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Kelly meteorite, Logan Co., Colorado, USA

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Latitude & Longitude (WGS84): 40° 28' 0'' North , 103° 1' 59'' West
Latitude & Longitude (decimal): 40.46667,-103.03333
Non-native locality type:Meteorite
Meteorite Class:LL4 chondrite meteorite
Meteoritical Society Class: LL4
Metbull:View entry in Meteoritical Bulletin Database
Köppen climate type:BSk : Cold semi-arid (steppe) climate


Ordinary chondrite, brecciated & xenolithic (LL4,br; S3; W2)
Find,1937; 44.3 kg, single stone

A single mass was found with both chondritic and recrystallized textures set within an almost completely recrystallized matrix. Within the matrix host olivine (Fa27-32, av. 29) and orthopyroxene dominate along with minor albitic plagioclase. Chondrules include usually well-defined barred olivine (BO) types as well as more poorly defined relic porphyritic olivine (PO) types. Small blebs of Fe-Ni metal and troilite are scattered throughout the meteorite. Several additional minor and accessory opaques were observed by Ramdohr (1973). Different clasts have experienced different levels of shock (e.g., undulose extinction in many, but not all olivines). Low-level and moderate weathering is pervasive.

Kelly was one of the first meteorites to receive critical attention after the first moon rocks were returned by the Apollo astronauts. Its complex and pervasive brecciation structure were described as that of a 'metabreccia' in an oft-cited article by Bunch & Stöffler (1974). The parallels between the battered regolith features of lunar rocks and meteorites are not as startling today as they were four decades ago, but they remain complex and only partially explained.

The LL chondrites (very low in total iron) are the smallest group of ordinary chondrites (~10% of the classified witnessed falls) with the LL4 subgroup falls accounting for only 10% of all LL falls. Kelly's cosmic ray exposure (CRE) age of 13.6 Ma, similar to the ~15 Ma CRE ages of many other LL chondrites, may indicate a recent shared disruptive impact event for many LL chondrites.

Kelly itself is the 2nd most massive of the 300 meteorites and meteorite fragments classified exactly as 'LL4' chondrites at the Meteoritical Bulletin Database (in May 2016). Moderate-sized masses in the 1-5 kg range have been held by the Denver Museum of Nature and Science, the United States National Museum (Washington, DC), Field Museum of Natural History in (Chicago), and Senckenberg-Museum (Frankfurt, Germany).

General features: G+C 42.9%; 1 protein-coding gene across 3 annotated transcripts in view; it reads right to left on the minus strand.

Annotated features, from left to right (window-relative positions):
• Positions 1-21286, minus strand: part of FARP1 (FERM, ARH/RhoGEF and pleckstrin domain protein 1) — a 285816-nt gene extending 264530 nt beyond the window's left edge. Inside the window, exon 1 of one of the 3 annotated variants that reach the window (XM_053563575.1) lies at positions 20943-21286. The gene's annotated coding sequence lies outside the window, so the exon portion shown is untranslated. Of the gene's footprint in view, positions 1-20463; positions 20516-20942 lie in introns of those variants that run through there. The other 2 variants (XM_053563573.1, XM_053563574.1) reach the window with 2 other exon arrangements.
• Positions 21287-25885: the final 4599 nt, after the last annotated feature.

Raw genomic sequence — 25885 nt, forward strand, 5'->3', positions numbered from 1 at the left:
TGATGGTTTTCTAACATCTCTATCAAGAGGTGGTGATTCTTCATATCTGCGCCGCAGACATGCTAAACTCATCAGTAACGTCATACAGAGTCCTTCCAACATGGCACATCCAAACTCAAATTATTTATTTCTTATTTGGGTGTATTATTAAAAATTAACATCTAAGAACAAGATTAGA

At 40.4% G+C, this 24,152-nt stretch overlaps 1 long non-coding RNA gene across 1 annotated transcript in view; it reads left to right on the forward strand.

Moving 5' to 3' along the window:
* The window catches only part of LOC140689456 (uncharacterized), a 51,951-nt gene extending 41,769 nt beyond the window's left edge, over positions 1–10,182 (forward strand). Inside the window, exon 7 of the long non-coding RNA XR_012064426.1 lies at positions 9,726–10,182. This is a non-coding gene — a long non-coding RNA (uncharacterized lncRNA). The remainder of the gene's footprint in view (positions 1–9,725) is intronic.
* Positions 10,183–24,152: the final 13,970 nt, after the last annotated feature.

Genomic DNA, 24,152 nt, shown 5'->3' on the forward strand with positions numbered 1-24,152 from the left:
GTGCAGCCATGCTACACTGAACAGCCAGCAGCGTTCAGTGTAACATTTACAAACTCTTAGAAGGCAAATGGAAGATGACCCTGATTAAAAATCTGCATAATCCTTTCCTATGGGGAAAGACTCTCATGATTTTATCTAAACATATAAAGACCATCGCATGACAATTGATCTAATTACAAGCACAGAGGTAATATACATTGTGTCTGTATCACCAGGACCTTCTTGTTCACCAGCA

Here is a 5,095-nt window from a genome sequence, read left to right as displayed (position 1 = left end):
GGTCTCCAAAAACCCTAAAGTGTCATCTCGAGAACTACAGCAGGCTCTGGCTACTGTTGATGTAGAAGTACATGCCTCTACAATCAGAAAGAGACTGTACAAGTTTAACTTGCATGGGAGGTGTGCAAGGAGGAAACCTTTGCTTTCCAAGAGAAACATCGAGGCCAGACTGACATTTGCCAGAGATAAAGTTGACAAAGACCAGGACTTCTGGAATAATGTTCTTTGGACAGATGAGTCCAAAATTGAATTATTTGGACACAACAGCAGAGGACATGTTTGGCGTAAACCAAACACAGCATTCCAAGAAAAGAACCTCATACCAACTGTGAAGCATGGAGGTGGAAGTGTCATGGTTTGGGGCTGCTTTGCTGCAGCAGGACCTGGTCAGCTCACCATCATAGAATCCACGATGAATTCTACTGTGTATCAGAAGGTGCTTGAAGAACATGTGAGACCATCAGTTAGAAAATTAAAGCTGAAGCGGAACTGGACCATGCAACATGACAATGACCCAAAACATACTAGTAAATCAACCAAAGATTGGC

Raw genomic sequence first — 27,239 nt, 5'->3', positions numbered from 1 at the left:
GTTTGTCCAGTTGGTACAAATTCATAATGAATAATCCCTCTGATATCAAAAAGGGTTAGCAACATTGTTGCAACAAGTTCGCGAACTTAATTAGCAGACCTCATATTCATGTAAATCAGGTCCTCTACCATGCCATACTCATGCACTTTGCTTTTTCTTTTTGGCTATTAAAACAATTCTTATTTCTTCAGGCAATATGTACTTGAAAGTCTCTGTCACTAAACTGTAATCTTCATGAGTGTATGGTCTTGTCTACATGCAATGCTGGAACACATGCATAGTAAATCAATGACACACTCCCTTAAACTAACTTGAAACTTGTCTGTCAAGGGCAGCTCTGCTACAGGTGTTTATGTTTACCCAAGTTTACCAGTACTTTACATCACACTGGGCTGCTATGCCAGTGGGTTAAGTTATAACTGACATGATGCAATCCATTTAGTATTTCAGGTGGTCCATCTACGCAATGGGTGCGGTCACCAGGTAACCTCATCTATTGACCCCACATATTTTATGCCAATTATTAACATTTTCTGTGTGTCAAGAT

Mineral List

6 valid minerals.

Meteorite/Rock Types Recorded

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Mason, B. & Wiik, H.B. (1964) The amphoterites and meteorites of similar composition. Geochimica et Cosmochimica Acta 28(4):533-538. (April 1964).
Ramdohr, P. (1973) The Opaque Minerals in Stony Meteorites. Elsevier Publishing Company: Amsterdam; London: New York. 245 pages.

Van Schmus, W.R. & Ribbe, P.H. (1968) The composition and structural state of feldspar from chondritic meteorites: Geochimica et Cosmochimica Acta 32(12): 1327-1342. (Dec 1968).
Bunch, T.E. & Stöffler, D. (1974) The Kelly chondrite: A parent body surface metabreccia: Contributions to Mineralogy and Petrology 44 (2): 157-171. (June 1974).

Graf, T. & Marti, K. (1994) Collisional records in LL-chondrites: Meteoritics 29(5): 643–648. (Sept 1994).

Grady, M.M (2000). Catalogue of Meteorites (5/e). Cambridge University Press: Cambridge; New York; Oakleigh; Madrid; Cape Town. 689 pages.

Grady, M.M., Pratesi, G. & Moggi-Cecchi, V. (2015) Atlas of Meteorites. Cambridge University Press: Cambridge, United Kingdom. 373 pages.

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